Trouble keeping an erection? The culprit may be in your mouth

Man Doctor Consult

Poor occlusal support conditions may be independently and significantly correlated with erectile dysfunction (ED) in men, but the mechanisms behind the link remain unclear, according to a new study published on May 2 in the International Journal of Urology.

However, the number of remaining teeth and periodontal health status were not linked to ED, the authors wrote.

"Our results may be helpful to dentists for identifying patients with ED and give the chance of treatment to the patients," wrote the authors, led by Dr. Naoki Fujita, PhD, of the Hirosaki University Graduate School of Medicine in Japan.

Globally, the prevalence of ED is between 3% and 77%, according to the study's authors. Associations between ED and periodontal disease have been published in the literature, however, no study has explored a possible link between this condition and occlusal support status and the number of remaining teeth, according to the study.

To explore these possible relationships, a study was conducted with 400 men with a median age of 53. Using the International Index of Erectile Function (IIEF-5), 333 were classified as having ED and 67 were not determined to have impotence. The Eichner classification, a framework developed in the 1950s, was used to assess occlusal support, and the Community Periodontal Index (CPI) was used to evaluate gum health status. Univariable and multivariable analyses were conducted.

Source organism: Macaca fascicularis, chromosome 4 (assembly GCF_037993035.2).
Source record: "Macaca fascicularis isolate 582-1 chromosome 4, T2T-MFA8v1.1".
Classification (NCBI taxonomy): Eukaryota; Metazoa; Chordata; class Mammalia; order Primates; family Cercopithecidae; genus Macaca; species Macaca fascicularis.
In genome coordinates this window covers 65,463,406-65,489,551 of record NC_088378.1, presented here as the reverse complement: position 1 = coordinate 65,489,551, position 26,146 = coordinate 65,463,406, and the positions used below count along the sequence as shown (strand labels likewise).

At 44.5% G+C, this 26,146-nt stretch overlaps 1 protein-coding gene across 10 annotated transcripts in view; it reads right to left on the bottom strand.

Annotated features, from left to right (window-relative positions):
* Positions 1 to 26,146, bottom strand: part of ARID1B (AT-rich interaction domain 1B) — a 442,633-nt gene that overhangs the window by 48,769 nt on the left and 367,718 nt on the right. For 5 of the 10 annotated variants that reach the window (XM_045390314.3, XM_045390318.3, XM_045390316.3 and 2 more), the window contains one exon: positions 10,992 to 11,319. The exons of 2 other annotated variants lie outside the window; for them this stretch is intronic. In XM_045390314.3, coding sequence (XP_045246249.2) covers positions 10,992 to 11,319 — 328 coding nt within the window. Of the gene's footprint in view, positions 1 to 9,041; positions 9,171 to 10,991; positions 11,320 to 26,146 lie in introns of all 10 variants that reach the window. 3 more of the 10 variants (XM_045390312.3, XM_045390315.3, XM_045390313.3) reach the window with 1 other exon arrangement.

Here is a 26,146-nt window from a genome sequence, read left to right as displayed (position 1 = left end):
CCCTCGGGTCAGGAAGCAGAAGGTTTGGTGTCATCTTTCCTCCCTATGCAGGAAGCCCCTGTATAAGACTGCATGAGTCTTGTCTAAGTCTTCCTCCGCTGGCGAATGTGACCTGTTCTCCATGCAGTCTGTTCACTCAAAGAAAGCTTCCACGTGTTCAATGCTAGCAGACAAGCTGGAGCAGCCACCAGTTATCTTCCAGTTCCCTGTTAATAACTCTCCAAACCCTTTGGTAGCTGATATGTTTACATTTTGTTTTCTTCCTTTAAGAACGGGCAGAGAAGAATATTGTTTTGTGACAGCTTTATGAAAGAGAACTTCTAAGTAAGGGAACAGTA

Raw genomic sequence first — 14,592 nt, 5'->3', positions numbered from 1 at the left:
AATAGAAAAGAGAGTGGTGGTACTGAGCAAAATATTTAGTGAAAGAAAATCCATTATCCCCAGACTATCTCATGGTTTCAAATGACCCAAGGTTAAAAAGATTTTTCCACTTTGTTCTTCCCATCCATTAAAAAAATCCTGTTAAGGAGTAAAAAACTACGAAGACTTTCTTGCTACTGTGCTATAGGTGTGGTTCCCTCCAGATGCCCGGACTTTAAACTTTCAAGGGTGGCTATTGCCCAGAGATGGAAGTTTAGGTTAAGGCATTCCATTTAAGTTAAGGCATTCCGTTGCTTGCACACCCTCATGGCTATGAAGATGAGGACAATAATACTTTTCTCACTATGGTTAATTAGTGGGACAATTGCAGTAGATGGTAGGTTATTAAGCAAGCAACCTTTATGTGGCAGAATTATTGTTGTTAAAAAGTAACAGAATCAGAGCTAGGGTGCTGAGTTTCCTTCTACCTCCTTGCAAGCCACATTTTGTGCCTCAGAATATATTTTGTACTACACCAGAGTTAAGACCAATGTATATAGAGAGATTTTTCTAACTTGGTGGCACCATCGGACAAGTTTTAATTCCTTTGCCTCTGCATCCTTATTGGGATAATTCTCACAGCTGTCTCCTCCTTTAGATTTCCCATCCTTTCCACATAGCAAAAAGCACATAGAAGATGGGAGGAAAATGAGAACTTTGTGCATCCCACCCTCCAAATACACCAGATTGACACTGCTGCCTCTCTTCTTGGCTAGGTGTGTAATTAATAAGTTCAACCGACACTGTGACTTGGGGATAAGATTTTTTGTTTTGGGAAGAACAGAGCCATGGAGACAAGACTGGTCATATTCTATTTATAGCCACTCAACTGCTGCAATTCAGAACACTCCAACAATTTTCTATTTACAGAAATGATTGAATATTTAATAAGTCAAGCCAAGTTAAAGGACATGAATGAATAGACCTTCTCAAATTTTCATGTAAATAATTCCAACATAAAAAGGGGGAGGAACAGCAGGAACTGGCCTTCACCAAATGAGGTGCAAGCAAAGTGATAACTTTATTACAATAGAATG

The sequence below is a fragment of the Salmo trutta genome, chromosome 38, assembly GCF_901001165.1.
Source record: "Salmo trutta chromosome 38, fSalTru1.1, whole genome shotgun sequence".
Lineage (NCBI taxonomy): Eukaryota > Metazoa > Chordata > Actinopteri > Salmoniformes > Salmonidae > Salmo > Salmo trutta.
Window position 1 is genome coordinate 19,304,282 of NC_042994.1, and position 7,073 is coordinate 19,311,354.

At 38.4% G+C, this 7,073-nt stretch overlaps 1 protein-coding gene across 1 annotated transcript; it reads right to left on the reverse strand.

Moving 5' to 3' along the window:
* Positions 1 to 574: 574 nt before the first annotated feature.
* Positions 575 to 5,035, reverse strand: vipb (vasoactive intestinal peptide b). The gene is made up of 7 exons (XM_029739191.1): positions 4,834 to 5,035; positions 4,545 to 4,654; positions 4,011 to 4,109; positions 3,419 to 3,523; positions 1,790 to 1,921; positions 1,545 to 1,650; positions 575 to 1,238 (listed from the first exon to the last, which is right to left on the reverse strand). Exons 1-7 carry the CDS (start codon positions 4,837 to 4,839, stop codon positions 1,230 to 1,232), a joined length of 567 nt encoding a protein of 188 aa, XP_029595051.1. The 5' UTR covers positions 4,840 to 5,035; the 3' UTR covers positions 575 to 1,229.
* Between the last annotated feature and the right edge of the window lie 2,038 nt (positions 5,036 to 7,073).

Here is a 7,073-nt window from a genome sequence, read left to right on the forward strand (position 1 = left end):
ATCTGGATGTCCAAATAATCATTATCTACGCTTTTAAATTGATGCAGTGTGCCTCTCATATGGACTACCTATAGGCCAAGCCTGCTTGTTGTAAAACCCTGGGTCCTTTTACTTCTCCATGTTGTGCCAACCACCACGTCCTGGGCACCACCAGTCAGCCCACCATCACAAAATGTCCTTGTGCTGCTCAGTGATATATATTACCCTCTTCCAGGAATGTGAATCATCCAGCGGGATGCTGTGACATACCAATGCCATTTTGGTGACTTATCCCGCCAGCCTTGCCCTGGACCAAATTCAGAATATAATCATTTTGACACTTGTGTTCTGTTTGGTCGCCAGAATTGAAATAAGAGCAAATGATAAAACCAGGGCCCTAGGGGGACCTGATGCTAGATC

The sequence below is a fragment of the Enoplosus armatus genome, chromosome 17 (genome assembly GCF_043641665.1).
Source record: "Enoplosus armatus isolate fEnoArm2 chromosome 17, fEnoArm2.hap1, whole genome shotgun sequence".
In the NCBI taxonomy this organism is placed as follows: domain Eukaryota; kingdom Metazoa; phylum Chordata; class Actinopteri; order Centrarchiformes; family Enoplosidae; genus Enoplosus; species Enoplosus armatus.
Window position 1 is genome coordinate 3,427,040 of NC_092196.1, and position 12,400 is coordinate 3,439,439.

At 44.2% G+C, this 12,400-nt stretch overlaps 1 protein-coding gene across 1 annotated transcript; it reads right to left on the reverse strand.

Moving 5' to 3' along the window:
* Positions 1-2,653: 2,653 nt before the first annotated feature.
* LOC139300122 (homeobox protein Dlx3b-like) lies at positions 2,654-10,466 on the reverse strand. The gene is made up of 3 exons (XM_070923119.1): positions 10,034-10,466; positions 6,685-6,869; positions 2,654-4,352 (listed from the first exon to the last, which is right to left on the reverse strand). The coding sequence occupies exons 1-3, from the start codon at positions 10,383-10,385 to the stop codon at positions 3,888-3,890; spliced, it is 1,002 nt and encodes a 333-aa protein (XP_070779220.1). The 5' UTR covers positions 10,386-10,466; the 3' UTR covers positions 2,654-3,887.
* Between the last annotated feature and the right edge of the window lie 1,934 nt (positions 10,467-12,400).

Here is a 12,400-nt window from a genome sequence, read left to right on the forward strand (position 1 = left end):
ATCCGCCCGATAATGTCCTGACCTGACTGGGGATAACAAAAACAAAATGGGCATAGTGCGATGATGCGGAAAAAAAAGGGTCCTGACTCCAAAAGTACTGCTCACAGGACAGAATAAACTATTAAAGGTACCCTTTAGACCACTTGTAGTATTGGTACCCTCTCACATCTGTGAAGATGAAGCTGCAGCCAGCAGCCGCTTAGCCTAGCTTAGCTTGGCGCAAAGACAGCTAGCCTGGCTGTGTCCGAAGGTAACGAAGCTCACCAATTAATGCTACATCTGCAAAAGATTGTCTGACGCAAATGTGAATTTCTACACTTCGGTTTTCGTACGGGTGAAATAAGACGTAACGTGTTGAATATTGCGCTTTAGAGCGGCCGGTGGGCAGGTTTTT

In univariable analysis, a significant association between ED and periodontal health status was observed, but statistical significance disappeared after adjusting for confounding variables, such as age and other systemic conditions like diabetes, the authors wrote.

In multivariable analyses after adjusting for confounding variables, such as age and other systemic diseases, like diabetes, poor occlusal support status was independently and significantly associated with ED (odds ratio [OR], 3.490; p = 0.042). Men's remaining number of teeth (OR, 0.907; p = 0.114) and CPI score (OR, 0.978; p = 0.864) were not significantly associated with ED, they wrote.

Nevertheless, the study had limitations, including that information about sexual activity, which may cause an underestimation of ED using the IIEF-5 was not gathered, they wrote.

"Moreover, our results may broaden our understanding of the association between oral health and ED and lead to a future interventional study," Fujita et al wrote. 

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